Friday, August 31, 2012

Jobs, Scandals, Fed, & Global Economy: Radio Interview

On August 4, 2012, we discussed jobs and unemployment in the United States, the Fed and auditing the Fed, the Libor Scandal and how financial fraud by banks is not prosecuted in the United States but fined making it a cost of doing fraudulent business, and the general economy in the United States and the world on Saturday Session with Bishop.

Here is the podcast of the interview.

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Friday, August 3, 2012

Kicking euro IED Down the Road & Global economy: Radio Appearance July 7, 2012

In a radio appearance on Saturday Session with Bishop on July 7, 2012, we talked about how the eurozone is no longer kicking a can down the road but it is kicking an IED down the road and when it explodes it will have global repercussions.

We discussed the Libor scandal and the banks involved.

We discussed US unemployment and how the Fed's warning on the "fiscal cliff" is not just about revenue but the need of the government to spend if continuing high unemployment is to be lowered.

We discussed how the Fed minutes from the preceding month which would come out in the week of July 9th would not show any inclination towards QE3 and would show concern about the potential economic impact of the eurozone currency crisis blowing up and the continuing threat of US fiscal contraction (the need for government to spend to address the unemployment problem).  And we were right on as the minutes show.  The Fed FOMC meeting statement in July continued its reluctance to do anything which might place it in a political cross fire during an election year.

Here is Part 1 of the interview.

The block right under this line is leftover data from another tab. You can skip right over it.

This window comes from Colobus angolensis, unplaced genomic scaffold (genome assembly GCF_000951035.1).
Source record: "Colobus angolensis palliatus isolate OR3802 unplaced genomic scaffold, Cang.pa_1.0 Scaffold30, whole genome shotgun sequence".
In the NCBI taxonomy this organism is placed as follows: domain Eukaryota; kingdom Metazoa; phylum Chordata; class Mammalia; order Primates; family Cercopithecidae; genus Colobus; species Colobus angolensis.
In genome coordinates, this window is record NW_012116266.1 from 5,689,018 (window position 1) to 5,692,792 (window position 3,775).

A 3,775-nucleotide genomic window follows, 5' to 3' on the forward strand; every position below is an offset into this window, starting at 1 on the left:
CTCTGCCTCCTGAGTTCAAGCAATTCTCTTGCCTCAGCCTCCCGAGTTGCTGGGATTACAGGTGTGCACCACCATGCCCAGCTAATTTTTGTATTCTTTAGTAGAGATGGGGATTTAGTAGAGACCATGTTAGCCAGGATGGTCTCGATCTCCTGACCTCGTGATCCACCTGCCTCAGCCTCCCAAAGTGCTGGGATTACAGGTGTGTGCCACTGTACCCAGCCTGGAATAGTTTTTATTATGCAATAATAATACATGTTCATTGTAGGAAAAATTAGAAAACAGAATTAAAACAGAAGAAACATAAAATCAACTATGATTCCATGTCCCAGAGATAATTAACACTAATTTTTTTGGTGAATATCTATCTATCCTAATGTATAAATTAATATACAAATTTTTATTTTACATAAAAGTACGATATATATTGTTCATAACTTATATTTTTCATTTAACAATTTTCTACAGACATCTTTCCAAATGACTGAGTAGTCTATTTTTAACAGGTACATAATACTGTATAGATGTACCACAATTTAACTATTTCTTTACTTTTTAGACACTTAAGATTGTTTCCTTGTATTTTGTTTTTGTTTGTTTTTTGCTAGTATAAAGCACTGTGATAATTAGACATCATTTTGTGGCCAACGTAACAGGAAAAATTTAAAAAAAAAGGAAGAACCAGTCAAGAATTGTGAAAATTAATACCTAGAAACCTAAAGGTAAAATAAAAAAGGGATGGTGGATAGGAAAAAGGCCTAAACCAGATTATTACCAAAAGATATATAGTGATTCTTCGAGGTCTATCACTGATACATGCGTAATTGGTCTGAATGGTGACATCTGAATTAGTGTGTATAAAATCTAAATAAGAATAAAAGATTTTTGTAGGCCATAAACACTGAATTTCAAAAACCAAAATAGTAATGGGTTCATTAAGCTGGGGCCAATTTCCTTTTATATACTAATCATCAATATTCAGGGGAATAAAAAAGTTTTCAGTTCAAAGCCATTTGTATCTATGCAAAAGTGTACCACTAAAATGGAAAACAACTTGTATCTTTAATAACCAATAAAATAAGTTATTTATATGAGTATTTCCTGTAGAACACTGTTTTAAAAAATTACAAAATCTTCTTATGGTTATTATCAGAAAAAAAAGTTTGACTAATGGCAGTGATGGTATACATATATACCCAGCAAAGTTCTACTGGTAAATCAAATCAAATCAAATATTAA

Here is Part 2 of the interview.

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Saturday, June 16, 2012

Eurozone, Chinese banks, JP Morgan, and Facebook: Radio Interview on May 26, 2012

On Saturday Session with Bishop on May 26, 2012, we talked about the predictable unfolding of a currency crisis in the Eurozone, the growing presence of Chinese banks in the United States, the JP Morgan trading loss update, and the problems of the Facebook IPO:

podcast

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Eurozone, Bankia, Chinese Banks in US, and JP Morgan: Radio Interview on May 12, 2012

On the Saturday Session with  Bishop on May 12, 2012, we discussed the mounting problems of the Eurozone as exemplified by the imminent problems in Spain's banks as exemplified by Bankia, the effect on currencies, and the improper trading losses amounting to at least $3 billion by JP Morgan Chase bank:

podcast

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Monday, February 27, 2012

Radio Interview 2/25/2012: Greek Bailout, Europe, and Federal Reserve QE3

We were interviewed on Saturday Session with Bishop about Greece and the proposed bailout and how it forces Greece to relinquish its sovereignty.  The details of the proposed bailout, which would include new restrictive laws, more pension reductions and spending cuts, the prohibition against any Greek political action contrary to the bailout, and the requirement to make debt payments before any public spending in Greece would be allowed, and the need for resolution prior to March 20th, which is the date on which Greece must pay maturing debt.  Greece is already in technical default.  We discussed the imposed austerity programs and how they are making Greece's economy even more unsustainable.  We discussed how Greece will inevitably face the choice of default within the euro or default with abandonment of the euro which is a choice between economic slavery as a colony of the eurozone (Germany) with foreign EU/ECB technocrats running the Greek government or the harsh new beginning of freedom with a new sovereign currency which could devalue up to 80% after a fixed exchange from the euro to the new currency and the redenomination of  all Greek public and private debt into the new currency and the possibility of economic growth.

While it may appear that the United States has decoupled from the developing storm of Europe, the consequences of a currency union without a fiscal transfer mechanism, recession in Europe, eventual Greek default, and the pressure on European banks and other eurozone peripheral countries will have global consequences on financial liquidity and the world economy including the United states and China.

We also went over the minutes of the last Federal Reserve Open Market Committee (FOMC) meeting in which most members are not inclined to initiate a QE3 unless disinflation reasserts itself and economic growth weakens in the future.